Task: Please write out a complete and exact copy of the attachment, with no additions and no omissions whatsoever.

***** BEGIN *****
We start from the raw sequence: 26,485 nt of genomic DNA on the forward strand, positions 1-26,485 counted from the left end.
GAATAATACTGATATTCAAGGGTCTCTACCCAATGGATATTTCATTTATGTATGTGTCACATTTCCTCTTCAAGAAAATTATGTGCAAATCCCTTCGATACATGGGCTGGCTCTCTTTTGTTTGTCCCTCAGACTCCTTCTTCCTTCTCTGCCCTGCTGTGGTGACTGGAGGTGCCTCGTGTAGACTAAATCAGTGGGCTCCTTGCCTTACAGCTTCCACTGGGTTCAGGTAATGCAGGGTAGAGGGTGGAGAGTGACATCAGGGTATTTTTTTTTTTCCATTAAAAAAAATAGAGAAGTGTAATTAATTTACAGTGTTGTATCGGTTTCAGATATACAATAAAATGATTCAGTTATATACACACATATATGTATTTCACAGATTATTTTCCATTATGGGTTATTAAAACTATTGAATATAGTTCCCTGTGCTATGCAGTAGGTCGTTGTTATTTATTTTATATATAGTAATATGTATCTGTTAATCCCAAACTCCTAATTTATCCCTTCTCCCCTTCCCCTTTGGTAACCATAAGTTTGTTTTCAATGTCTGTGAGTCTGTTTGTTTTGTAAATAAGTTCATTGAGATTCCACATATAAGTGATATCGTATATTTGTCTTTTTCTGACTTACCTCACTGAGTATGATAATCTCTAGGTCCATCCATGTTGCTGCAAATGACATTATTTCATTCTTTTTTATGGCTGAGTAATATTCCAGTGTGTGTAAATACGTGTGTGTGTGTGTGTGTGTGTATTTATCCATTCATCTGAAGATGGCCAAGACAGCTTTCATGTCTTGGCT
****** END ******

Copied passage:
We start from the raw sequence: 26,485 nt of genomic DNA on the forward strand, positions 1-26,485 counted from the left end.
GAATAATACTGATATTCAAGGGTCTCTACCCAATGGATATTTCATTTATGTATGTGTCACATTTCCTCTTCAAGAAAATTATGTGCAAATCCCTTCGATACATGGGCTGGCTCTCTTTTGTTTGTCCCTCAGACTCCTTCTTCCTTCTCTGCCCTGCTGTGGTGACTGGAGGTGCCTCGTGTAGACTAAATCAGTGGGCTCCTTGCCTTACAGCTTCCACTGGGTTCAGGTAATGCAGGGTAGAGGGTGGAGAGTGACATCAGGGTATTTTTTTTTTTCCATTAAAAAAAATAGAGAAGTGTAATTAATTTACAGTGTTGTATCGGTTTCAGATATACAATAAAATGATTCAGTTATATACACACATATATGTATTTCACAGATTATTTTCCATTATGGGTTATTAAAACTATTGAATATAGTTCCCTGTGCTATGCAGTAGGTCGTTGTTATTTATTTTATATATAGTAATATGTATCTGTTAATCCCAAACTCCTAATTTATCCCTTCTCCCCTTCCCCTTTGGTAACCATAAGTTTGTTTTCAATGTCTGTGAGTCTGTTTGTTTTGTAAATAAGTTCATTGAGATTCCACATATAAGTGATATCGTATATTTGTCTTTTTCTGACTTACCTCACTGAGTATGATAATCTCTAGGTCCATCCATGTTGCTGCAAATGACATTATTTCATTCTTTTTTATGGCTGAGTAATATTCCAGTGTGTGTAAATACGTGTGTGTGTGTGTGTGTGTGTATTTATCCATTCATCTGAAGATGGCCAAGACAGCTTTCATGTCTTGGCT